- Expected results:
- Fostered participation of victims of conflict in Justice mechanisms abiding by international standards
- Stronger justice mechanisms for communities affected by the exploitation of natural resources
- Fostered public participation for populations affected by natural resources management
- Project partners:
- Geographical areas of implementation: Albertine Graben, Acholiland, Karamoja;
- Funding: Belgian Development Cooperation
- Budget: EUR 1,669,964
- Duration: 55 months (May 2017 – December 2021)
Legal Empowerment of Women Using Technology (LEWUTI)
- Objective: to increase women’s access to justice through digital solutions for legal empowerment
- Logic of intervention: the project seek to provide innovative solutions to the challenges met by the population in accessing justice. In particular, the project addresses the negative cultural norms and community practices that prevent women from accessing justice in conventional ways. It operates at three levels:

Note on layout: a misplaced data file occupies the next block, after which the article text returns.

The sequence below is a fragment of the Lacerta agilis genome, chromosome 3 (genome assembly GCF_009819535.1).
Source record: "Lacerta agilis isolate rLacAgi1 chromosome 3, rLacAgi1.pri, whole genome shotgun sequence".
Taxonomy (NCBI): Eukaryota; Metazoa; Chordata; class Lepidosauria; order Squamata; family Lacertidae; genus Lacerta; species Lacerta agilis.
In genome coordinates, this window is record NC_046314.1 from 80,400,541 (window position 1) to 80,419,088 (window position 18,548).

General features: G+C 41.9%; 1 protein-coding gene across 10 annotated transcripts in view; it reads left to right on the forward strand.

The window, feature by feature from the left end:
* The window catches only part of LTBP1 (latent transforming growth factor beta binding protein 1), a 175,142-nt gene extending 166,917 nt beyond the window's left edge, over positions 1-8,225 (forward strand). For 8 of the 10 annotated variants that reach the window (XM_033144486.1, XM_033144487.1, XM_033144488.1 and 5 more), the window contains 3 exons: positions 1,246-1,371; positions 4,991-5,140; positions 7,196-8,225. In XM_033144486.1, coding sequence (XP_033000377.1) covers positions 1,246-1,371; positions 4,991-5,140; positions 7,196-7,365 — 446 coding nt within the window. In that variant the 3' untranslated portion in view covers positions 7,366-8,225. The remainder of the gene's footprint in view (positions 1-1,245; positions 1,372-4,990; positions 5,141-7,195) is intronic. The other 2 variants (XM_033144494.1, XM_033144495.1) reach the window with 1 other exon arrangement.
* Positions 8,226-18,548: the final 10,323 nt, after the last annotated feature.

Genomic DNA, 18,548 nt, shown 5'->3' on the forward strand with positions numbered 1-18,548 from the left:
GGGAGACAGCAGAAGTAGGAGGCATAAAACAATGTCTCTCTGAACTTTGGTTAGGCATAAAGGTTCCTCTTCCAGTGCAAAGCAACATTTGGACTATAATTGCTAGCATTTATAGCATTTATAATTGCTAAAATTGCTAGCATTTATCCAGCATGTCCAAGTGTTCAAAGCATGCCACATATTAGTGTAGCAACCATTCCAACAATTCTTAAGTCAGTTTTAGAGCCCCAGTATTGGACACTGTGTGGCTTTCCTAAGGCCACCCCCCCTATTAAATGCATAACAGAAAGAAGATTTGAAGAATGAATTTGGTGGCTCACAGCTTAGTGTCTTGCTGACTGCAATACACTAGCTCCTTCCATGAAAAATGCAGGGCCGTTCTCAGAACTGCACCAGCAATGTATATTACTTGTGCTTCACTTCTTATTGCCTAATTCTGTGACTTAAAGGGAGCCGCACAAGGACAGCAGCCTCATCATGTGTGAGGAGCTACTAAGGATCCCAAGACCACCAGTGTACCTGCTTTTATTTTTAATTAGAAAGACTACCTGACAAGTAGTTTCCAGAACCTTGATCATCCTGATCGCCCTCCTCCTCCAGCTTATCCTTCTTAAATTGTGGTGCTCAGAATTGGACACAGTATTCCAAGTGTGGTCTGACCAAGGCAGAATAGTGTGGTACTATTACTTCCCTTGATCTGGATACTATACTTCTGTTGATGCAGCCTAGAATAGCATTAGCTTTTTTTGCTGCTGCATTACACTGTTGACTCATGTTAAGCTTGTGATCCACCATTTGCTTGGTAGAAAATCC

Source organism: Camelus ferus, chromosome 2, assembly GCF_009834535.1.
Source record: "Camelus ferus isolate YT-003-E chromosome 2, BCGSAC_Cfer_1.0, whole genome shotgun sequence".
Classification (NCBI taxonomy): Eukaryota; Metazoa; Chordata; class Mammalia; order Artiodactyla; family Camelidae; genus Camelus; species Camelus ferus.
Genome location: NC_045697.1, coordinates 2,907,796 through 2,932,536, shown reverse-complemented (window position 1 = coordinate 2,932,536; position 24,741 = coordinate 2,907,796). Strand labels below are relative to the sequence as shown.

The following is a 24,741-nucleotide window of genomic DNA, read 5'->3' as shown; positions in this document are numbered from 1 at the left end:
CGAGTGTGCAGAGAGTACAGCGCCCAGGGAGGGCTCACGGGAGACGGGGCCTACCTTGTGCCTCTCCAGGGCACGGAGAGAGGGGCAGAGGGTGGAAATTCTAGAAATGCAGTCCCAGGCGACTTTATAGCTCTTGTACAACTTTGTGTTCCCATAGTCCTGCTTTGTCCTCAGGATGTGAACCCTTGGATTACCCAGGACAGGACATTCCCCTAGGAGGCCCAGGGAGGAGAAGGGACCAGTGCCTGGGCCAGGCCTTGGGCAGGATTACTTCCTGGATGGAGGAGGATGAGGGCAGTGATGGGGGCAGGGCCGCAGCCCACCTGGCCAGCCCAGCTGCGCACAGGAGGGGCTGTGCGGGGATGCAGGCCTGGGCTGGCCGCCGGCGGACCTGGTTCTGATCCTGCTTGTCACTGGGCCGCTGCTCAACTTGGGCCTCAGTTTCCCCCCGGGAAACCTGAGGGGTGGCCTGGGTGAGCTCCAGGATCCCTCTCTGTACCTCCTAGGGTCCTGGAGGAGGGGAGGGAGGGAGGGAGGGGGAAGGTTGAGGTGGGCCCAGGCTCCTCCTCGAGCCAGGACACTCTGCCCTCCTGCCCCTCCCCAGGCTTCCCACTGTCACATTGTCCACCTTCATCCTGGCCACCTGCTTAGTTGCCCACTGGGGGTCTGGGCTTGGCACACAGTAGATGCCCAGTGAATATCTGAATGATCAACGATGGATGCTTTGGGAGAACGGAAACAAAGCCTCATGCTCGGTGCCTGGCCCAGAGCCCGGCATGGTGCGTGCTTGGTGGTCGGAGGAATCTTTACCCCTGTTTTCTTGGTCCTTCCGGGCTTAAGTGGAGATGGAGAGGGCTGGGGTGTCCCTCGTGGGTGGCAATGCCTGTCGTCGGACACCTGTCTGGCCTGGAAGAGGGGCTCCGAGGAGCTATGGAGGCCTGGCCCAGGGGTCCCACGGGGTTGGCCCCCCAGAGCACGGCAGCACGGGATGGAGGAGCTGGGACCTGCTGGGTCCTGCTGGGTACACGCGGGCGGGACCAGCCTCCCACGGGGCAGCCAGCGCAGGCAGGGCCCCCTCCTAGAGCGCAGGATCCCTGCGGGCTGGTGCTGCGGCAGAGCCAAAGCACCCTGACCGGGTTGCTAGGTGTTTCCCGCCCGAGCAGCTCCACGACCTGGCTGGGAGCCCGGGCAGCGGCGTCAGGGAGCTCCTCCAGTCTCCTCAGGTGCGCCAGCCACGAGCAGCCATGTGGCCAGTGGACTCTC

- First, women access tailored first line legal support and information through SMS, Interactive Voice Response (IVR) platforms and outreaches for community sensitization. The use of digital solutions not only overcomes the barriers in physical reach to remote areas, it also solves language issues and allows women to access information in “safe spaces” that is outside the influence of men. In terms of content, a focus is given on land rights as they account for more than 80% of the legal needs;
- Second, the project develops the gender-sensitivity of the environment for dispute resolution through the promotion of a rights-based approach and the standardization of dispute resolution practices. Under result 3, the structural enablers of gender discrimination in land rights are addressed. Most local leaders (cultural and political) in Acholi and Lango have a wrong belief that women cannot own land although the Law says otherwise.